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Lions Roar : July 2013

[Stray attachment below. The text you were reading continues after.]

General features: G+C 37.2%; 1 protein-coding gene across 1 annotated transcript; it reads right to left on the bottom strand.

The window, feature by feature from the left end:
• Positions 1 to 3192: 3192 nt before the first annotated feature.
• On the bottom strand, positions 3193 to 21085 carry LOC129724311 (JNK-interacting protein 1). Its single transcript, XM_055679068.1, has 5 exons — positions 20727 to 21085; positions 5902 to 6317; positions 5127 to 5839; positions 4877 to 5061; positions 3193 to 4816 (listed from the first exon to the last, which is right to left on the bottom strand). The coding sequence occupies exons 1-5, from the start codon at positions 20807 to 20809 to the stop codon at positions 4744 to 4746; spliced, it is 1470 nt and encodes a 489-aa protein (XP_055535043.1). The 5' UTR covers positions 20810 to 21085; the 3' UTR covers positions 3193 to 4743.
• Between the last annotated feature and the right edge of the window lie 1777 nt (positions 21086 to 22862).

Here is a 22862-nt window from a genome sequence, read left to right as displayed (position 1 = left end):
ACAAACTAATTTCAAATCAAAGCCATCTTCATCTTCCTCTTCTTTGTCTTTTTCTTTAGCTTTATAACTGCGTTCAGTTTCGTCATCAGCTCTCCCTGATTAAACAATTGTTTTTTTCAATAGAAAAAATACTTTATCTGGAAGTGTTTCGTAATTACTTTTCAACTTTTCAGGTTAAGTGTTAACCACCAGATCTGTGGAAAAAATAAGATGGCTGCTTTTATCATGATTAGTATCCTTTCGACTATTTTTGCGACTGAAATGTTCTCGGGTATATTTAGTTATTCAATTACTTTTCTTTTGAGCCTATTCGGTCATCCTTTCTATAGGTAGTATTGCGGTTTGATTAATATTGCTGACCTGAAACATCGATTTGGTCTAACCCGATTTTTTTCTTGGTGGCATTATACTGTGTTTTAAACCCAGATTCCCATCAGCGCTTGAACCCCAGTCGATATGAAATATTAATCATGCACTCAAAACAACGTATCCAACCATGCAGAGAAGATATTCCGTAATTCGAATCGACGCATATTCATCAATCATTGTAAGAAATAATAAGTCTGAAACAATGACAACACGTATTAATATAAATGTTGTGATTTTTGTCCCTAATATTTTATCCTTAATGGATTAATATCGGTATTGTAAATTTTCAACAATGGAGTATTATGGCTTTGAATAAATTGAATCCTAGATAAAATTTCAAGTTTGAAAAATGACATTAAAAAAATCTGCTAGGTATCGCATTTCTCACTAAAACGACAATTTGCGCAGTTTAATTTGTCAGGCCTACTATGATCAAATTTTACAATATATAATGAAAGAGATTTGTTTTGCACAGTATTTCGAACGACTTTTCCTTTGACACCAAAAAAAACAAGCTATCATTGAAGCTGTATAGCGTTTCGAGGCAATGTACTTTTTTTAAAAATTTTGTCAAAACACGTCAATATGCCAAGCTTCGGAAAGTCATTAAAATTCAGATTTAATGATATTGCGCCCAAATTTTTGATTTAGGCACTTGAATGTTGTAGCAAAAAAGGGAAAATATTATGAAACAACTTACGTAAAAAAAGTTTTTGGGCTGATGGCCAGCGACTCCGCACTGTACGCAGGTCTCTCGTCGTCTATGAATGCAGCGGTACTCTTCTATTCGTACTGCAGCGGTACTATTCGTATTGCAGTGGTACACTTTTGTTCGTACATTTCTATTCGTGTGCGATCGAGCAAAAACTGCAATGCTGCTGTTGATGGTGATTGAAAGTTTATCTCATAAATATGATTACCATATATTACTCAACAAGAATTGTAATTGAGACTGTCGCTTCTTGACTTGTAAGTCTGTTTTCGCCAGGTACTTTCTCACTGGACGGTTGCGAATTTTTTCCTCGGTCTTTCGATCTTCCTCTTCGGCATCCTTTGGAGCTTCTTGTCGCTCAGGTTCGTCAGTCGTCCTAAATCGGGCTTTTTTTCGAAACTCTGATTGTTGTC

SHAMBHALA SUN JULY 2013 36 and fears had to do with the body, either sensual allurements or threats of bodily harm. Declaring that the many threatening minions arrayed behind him were his army, Mara defiantly called out, “Where is your army, oh Buddha?” In response the Buddha touched the ground and said, “The Earth is my witness and support.” In touching the Earth, the Buddha was not only calling on the Earth Goddess to be his protector. He was saying, the Earth is my body. My body expresses Earth, is produced and supported by Earth, is made exclusively of Earth elements. Nothing on Earth, no matter how frightening, can threaten this indestructible Earth body. Even if it is broken up into a million pieces it remains, going home to its Mother who gave birth to it, who embraces it now and always will embrace it. With this gesture of truth, belonging, and ultimate invulnerability, born of surrender to and identity with the Earth, Buddha expressed his absolute fearlessness, and in doing so defeated Mara. After this, his enlightenment unfolded. And this is exactly true of all of us. Our bodies too are the Earth. They rise up from her, and are nurtured, fed, and illuminated by her. Our bodies are in constant touch with Earth, and return to Earth, from which they have never parted. Our human bodies are expressions of the Earth’s creative force. Everything that makes human life— breathing, eating, elimination, perception, feeling, language—occurs only in concert with Earth. No thought would ever take place without the prior existence of Earth. No thought would be thinkable without air, water, fire, space, dirt. Even our most abstract ideas, like freedom, justice, and happiness, are nothing more or less than Earth’s urge, the thought of wind, sky, water, and light. Nothing we think or do could ever be more profound or true than these natural elements, which are literally nothing more or less than our own bodies. Mahayana Buddhism was a philosophical and emotional reaction to Buddhism’s earlier, more sober teachings, which often characterized the body as repulsive and a source of attachment. In Mahayana thought, the body as such is asserted and celebrated. It is transfigured, through art and faith, into the bodhisattva body, the buddha body, the perfect eternal beautiful body hidden in the earthly body of impermanence and decay. The Buddha of the Mahayana sutras has three bodies: the dharmakaya, or truth body, measureless, all-encompassing and perfect, beyond perception and concept; the sambhogakaya, or enjoyment body, the purified perceived body of perfect meditation and teaching; and finally the nirmanakaya, the transient historical body that appears in our world for the purpose of teaching worldly beings. In Zen teaching, it is axiomatic that the ordinary human body that can be accessed in meditation practice is itself beyond the human body as normally conceived. The “True Body,” as Dogen says, “is far beyond the world’s dusts.” Or, as Hakuin puts it in his Song of Zazen, “This very body is the Body of Buddha.” The actual biological human body really is (as we discover more and more every day) a marvelous and endlessly complex occurrence. Three hundred years of medical science has still only scratched the surface of its immense functioning. The brain, for instance: how does it regulate everything so perfectly, adjusting to any and all sorts of contingencies, producing thoughts, literary works, skyscrapers, cities, social systems, and so on? The heart, the lungs. Cells, DNA. The enormous knowledge and complex communication and movement that seems to occur effortlessly within every human body: walking, running, jumping, shouting, singing, playing the piano. There are 25,000 miles of blood vessels in the human body. Stretched out end to end they’d reach the moon. Blood flows through them ceaselessly, nurturing There’s a truth that’s always been engraved on our very skins: body, mind, spirit, and Earth are one expression, one concern, and one delight. ➢ page 67